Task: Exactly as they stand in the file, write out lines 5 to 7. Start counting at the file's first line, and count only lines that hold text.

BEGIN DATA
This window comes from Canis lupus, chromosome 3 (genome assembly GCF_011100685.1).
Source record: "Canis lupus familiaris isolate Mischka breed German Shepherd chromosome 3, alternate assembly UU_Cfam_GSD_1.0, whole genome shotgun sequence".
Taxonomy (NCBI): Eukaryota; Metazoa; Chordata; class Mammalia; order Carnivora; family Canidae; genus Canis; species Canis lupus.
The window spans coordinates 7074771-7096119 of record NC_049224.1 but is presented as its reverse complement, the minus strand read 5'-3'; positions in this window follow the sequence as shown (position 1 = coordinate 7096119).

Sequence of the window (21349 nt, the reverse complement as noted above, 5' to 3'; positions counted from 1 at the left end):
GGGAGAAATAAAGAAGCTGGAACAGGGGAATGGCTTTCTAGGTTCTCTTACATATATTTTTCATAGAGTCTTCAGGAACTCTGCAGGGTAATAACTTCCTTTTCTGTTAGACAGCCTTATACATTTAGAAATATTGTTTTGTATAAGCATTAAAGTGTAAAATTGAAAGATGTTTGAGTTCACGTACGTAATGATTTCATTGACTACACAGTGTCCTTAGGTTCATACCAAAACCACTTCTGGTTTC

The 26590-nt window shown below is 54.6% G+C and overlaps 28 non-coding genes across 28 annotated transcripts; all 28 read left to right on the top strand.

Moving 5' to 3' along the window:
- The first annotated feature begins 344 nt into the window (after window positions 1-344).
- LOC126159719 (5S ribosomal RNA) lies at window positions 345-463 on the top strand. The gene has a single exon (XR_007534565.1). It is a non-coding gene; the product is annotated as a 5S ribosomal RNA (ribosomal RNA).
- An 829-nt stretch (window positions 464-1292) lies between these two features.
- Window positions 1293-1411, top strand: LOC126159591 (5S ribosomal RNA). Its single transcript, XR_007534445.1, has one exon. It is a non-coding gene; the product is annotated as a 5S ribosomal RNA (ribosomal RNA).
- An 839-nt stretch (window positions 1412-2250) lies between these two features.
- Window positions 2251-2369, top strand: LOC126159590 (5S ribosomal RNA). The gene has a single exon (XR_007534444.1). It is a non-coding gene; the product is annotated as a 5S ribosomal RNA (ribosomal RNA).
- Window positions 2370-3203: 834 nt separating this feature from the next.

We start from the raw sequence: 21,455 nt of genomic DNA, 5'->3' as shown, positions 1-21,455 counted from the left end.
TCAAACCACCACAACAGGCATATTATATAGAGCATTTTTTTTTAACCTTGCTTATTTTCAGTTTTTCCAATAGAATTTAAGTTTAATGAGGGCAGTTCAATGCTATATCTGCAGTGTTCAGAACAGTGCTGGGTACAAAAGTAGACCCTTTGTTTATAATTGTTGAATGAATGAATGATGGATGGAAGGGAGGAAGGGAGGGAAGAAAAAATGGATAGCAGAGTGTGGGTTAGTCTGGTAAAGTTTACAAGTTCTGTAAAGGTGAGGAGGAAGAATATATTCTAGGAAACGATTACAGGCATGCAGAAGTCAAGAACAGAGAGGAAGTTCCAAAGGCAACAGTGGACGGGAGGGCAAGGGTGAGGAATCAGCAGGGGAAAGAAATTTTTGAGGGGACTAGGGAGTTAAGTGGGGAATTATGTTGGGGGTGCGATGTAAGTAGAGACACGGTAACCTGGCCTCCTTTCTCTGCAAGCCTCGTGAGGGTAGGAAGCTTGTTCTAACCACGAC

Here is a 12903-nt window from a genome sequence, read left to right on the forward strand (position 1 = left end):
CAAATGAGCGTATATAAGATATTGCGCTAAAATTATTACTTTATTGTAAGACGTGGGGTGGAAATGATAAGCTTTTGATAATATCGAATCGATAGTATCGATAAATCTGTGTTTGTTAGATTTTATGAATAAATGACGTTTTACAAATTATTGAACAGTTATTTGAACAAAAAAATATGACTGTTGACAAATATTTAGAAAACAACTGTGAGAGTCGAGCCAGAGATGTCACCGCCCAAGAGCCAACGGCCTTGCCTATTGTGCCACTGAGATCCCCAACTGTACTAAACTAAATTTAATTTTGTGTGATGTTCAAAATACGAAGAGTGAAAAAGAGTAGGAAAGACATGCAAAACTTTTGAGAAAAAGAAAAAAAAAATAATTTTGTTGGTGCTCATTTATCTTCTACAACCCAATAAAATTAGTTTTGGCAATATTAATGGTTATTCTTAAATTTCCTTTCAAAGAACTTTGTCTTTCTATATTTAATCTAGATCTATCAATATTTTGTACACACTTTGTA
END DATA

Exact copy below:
Sequence of the window (21349 nt, the reverse complement as noted above, 5' to 3'; positions counted from 1 at the left end):
GGGAGAAATAAAGAAGCTGGAACAGGGGAATGGCTTTCTAGGTTCTCTTACATATATTTTTCATAGAGTCTTCAGGAACTCTGCAGGGTAATAACTTCCTTTTCTGTTAGACAGCCTTATACATTTAGAAATATTGTTTTGTATAAGCATTAAAGTGTAAAATTGAAAGATGTTTGAGTTCACGTACGTAATGATTTCATTGACTACACAGTGTCCTTAGGTTCATACCAAAACCACTTCTGGTTTC

The 26590-nt window shown below is 54.6% G+C and overlaps 28 non-coding genes across 28 annotated transcripts; all 28 read left to right on the top strand.